Established October 7, 1846, Sinclair Parish is a small rural community on the outskirts of New Bordeaux, located west of Bayou Fantom. It's made up of family farms with a town center that serves as a central hub for its citizens.
Until 1968, the all-white population of the Parish was considered a "sundown county", meaning if any person of color was found there after dark, that would be the last anyone ever saw of them. This status quo was maintained by Sinclair's white supremacist Sheriff, Walter "Slim" Beaumont, and the racist Deputies of the Sinclair Parish Sheriff's Department.
Civil Rights Case
In 1968, the Parish found itself at the center of a civil rights case, brought against Sheriff Beaumont by a group of activists led by Charles Laveau. Together with a team of volunteers, including several brave citizens of Sinclair, the group brought down the Sheriff, his co-conspirators in the Sheriff's Department, and members of the Southern Union, some of whom belonged to the Louisiana political machine. This effort was the first step in bringing about lasting change to the community.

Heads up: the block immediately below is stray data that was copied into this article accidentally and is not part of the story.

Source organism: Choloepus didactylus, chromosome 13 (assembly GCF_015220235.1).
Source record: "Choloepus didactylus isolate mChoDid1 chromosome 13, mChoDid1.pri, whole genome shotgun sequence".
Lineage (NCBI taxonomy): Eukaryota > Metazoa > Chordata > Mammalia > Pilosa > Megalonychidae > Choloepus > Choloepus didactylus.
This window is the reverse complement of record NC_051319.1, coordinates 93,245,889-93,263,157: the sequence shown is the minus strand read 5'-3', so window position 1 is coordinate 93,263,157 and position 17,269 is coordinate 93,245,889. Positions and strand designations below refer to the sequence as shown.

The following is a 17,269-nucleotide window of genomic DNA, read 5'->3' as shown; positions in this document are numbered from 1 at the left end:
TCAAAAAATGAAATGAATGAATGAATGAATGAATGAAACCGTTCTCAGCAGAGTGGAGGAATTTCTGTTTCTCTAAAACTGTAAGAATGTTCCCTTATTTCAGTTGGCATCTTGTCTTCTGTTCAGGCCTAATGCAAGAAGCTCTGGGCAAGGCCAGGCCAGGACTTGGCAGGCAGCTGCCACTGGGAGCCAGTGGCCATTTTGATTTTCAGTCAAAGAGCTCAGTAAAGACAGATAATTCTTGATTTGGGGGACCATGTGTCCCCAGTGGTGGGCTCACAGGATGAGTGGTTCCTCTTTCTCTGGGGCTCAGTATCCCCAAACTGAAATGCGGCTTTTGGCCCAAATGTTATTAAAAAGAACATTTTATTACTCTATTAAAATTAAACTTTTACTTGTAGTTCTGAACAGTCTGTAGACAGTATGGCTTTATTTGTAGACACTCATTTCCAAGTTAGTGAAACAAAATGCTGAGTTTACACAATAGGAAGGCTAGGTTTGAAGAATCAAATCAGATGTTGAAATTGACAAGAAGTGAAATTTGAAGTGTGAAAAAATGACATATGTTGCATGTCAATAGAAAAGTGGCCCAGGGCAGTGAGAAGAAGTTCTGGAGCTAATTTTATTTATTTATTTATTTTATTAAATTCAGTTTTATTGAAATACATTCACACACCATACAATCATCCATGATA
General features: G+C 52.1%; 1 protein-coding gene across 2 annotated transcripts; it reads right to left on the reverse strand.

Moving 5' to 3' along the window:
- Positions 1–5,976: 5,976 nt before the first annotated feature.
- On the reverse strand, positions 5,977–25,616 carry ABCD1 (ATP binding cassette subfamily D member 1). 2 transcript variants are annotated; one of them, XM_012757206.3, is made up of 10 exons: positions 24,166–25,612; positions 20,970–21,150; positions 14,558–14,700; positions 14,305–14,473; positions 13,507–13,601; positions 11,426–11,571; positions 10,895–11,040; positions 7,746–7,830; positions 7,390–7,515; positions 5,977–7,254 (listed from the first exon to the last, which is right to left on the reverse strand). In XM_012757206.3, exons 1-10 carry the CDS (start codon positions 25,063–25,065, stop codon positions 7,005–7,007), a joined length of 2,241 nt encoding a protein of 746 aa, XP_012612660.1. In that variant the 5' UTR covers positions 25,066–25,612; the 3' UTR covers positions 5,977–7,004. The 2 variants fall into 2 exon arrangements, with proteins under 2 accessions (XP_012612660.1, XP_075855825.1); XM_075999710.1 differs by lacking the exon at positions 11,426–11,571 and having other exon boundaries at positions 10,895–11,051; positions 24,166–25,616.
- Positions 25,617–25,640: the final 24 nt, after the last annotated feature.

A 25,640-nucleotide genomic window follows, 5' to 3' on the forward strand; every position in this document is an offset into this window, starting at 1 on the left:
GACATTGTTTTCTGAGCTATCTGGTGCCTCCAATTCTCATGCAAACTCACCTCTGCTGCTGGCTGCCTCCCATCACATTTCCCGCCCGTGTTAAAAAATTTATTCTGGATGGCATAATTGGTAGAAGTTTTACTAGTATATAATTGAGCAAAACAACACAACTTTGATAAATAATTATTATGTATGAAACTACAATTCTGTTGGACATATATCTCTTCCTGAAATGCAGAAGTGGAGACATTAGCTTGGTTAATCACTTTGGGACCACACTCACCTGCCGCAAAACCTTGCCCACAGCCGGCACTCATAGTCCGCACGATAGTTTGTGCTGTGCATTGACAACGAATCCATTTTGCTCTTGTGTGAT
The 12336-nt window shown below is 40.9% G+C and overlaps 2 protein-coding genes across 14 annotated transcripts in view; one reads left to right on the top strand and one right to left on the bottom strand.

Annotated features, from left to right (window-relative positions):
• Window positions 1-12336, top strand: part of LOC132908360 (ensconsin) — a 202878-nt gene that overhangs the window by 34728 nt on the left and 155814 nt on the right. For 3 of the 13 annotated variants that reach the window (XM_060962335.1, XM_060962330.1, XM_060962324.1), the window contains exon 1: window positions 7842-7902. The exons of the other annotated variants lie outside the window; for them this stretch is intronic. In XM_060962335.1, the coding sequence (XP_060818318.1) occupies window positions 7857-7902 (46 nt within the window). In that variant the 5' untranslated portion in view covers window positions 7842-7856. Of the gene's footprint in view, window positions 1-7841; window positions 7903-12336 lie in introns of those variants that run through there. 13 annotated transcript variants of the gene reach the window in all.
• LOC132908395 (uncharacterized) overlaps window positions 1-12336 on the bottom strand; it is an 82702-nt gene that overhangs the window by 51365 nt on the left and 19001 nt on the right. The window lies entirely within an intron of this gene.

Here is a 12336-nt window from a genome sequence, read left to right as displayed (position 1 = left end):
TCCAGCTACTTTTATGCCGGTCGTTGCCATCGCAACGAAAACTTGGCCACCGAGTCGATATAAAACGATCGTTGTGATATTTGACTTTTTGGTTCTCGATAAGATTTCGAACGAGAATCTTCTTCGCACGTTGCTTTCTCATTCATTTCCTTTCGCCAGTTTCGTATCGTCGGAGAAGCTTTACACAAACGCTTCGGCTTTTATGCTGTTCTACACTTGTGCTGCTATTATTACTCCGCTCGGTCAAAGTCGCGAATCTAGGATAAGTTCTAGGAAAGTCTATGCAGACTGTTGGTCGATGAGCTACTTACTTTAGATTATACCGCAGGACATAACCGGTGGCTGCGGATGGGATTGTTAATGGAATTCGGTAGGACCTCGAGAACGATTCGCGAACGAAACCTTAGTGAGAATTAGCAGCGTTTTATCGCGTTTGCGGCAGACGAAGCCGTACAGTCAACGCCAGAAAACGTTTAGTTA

Locations of Interest
- Prior to completion of the first Sit Down, the road leading to Sinclair Parish is blocked by a large rock slide.
- A parish is a territorial division corresponding to a county in other states. Originally, Louisiana was the territory of Spain and then France, both Roman Catholic countries, and those colonial powers divided their lands according to church parish boundaries for administrative purposes. After annexation by the United States, Louisiana continued to refer to administrative regions as parishes rather than counties.